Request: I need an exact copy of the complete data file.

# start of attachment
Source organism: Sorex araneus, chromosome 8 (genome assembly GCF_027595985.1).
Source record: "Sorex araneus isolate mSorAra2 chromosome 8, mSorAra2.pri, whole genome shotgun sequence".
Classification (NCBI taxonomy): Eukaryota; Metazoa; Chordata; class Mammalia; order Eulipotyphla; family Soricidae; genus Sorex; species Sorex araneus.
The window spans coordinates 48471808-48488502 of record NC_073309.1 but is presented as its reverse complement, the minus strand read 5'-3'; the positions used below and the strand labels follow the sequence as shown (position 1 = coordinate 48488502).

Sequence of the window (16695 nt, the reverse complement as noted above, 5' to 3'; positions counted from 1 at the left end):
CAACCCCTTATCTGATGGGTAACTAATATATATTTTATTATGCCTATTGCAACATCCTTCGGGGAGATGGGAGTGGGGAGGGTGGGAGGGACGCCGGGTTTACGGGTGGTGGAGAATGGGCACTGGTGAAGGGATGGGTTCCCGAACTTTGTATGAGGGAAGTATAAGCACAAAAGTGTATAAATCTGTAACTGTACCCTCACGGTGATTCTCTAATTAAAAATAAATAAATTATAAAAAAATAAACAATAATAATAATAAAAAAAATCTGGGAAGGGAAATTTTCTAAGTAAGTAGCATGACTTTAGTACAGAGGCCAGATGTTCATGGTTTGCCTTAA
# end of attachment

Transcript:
Source organism: Sorex araneus, chromosome 8 (genome assembly GCF_027595985.1).
Source record: "Sorex araneus isolate mSorAra2 chromosome 8, mSorAra2.pri, whole genome shotgun sequence".
Classification (NCBI taxonomy): Eukaryota; Metazoa; Chordata; class Mammalia; order Eulipotyphla; family Soricidae; genus Sorex; species Sorex araneus.
The window spans coordinates 48471808-48488502 of record NC_073309.1 but is presented as its reverse complement, the minus strand read 5'-3'; the positions used below and the strand labels follow the sequence as shown (position 1 = coordinate 48488502).

Sequence of the window (16695 nt, the reverse complement as noted above, 5' to 3'; positions counted from 1 at the left end):
CAACCCCTTATCTGATGGGTAACTAATATATATTTTATTATGCCTATTGCAACATCCTTCGGGGAGATGGGAGTGGGGAGGGTGGGAGGGACGCCGGGTTTACGGGTGGTGGAGAATGGGCACTGGTGAAGGGATGGGTTCCCGAACTTTGTATGAGGGAAGTATAAGCACAAAAGTGTATAAATCTGTAACTGTACCCTCACGGTGATTCTCTAATTAAAAATAAATAAATTATAAAAAAATAAACAATAATAATAATAAAAAAAATCTGGGAAGGGAAATTTTCTAAGTAAGTAGCATGACTTTAGTACAGAGGCCAGATGTTCATGGTTTGCCTTAA